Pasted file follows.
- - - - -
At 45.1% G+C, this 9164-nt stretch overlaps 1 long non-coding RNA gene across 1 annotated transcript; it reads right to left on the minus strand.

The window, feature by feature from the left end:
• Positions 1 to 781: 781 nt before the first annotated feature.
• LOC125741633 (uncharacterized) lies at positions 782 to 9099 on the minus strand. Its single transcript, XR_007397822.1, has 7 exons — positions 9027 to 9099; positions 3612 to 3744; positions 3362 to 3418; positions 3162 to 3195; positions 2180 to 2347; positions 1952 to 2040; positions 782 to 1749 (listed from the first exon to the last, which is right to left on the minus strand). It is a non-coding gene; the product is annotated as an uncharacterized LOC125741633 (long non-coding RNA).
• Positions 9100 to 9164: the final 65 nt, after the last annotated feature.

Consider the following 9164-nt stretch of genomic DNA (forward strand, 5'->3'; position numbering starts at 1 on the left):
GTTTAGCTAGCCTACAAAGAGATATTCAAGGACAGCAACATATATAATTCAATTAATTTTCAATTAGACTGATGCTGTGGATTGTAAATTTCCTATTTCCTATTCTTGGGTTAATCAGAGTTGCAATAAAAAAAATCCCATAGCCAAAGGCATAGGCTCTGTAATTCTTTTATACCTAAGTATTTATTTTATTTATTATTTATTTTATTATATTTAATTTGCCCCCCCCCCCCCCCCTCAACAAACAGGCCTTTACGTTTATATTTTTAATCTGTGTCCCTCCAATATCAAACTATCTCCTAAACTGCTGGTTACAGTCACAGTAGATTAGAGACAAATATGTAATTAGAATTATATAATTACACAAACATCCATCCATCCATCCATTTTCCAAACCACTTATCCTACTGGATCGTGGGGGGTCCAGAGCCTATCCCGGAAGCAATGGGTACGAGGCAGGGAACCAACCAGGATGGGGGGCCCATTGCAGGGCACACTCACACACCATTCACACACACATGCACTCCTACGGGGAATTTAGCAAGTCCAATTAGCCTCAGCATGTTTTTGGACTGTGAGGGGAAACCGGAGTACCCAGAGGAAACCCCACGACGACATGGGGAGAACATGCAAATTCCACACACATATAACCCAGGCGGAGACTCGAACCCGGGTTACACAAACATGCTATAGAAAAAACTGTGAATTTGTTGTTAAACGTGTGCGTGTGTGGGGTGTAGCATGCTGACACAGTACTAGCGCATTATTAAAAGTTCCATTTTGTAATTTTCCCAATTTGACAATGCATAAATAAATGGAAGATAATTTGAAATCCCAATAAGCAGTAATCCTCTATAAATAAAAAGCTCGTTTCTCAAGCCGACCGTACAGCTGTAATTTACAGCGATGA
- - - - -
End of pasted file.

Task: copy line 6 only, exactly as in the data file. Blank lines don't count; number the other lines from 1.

Consider the following 9164-nt stretch of genomic DNA (forward strand, 5'->3'; position numbering starts at 1 on the left):